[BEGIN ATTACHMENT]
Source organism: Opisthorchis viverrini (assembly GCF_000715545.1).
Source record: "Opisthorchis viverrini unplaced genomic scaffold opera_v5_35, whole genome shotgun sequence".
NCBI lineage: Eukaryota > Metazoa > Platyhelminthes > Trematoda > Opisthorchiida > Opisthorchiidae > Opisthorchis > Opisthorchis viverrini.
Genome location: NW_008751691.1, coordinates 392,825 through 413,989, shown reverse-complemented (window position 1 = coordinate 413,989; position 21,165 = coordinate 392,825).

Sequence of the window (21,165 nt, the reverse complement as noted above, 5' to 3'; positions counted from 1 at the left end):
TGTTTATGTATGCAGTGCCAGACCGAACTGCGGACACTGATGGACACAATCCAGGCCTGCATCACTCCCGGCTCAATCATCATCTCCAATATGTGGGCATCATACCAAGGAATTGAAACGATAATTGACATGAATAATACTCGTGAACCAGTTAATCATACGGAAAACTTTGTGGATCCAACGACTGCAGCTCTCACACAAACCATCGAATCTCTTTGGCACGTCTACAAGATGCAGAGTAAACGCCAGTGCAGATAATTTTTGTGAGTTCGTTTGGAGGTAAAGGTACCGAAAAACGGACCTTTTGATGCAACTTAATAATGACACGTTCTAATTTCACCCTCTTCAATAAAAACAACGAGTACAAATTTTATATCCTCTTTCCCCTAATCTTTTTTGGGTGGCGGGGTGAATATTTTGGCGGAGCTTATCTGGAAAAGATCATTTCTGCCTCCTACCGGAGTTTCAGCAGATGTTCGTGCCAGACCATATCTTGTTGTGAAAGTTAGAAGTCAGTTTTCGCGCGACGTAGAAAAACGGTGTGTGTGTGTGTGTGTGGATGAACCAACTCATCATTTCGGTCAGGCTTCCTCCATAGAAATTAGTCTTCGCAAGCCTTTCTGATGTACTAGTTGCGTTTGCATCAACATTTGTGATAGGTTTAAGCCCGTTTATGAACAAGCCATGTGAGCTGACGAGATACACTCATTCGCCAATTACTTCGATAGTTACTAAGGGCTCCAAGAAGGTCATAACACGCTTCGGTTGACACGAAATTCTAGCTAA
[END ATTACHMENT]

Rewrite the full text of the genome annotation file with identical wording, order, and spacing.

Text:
Source organism: Opisthorchis viverrini (assembly GCF_000715545.1).
Source record: "Opisthorchis viverrini unplaced genomic scaffold opera_v5_35, whole genome shotgun sequence".
NCBI lineage: Eukaryota > Metazoa > Platyhelminthes > Trematoda > Opisthorchiida > Opisthorchiidae > Opisthorchis > Opisthorchis viverrini.
Genome location: NW_008751691.1, coordinates 392,825 through 413,989, shown reverse-complemented (window position 1 = coordinate 413,989; position 21,165 = coordinate 392,825).

Sequence of the window (21,165 nt, the reverse complement as noted above, 5' to 3'; positions counted from 1 at the left end):
TGTTTATGTATGCAGTGCCAGACCGAACTGCGGACACTGATGGACACAATCCAGGCCTGCATCACTCCCGGCTCAATCATCATCTCCAATATGTGGGCATCATACCAAGGAATTGAAACGATAATTGACATGAATAATACTCGTGAACCAGTTAATCATACGGAAAACTTTGTGGATCCAACGACTGCAGCTCTCACACAAACCATCGAATCTCTTTGGCACGTCTACAAGATGCAGAGTAAACGCCAGTGCAGATAATTTTTGTGAGTTCGTTTGGAGGTAAAGGTACCGAAAAACGGACCTTTTGATGCAACTTAATAATGACACGTTCTAATTTCACCCTCTTCAATAAAAACAACGAGTACAAATTTTATATCCTCTTTCCCCTAATCTTTTTTGGGTGGCGGGGTGAATATTTTGGCGGAGCTTATCTGGAAAAGATCATTTCTGCCTCCTACCGGAGTTTCAGCAGATGTTCGTGCCAGACCATATCTTGTTGTGAAAGTTAGAAGTCAGTTTTCGCGCGACGTAGAAAAACGGTGTGTGTGTGTGTGTGTGGATGAACCAACTCATCATTTCGGTCAGGCTTCCTCCATAGAAATTAGTCTTCGCAAGCCTTTCTGATGTACTAGTTGCGTTTGCATCAACATTTGTGATAGGTTTAAGCCCGTTTATGAACAAGCCATGTGAGCTGACGAGATACACTCATTCGCCAATTACTTCGATAGTTACTAAGGGCTCCAAGAAGGTCATAACACGCTTCGGTTGACACGAAATTCTAGCTAA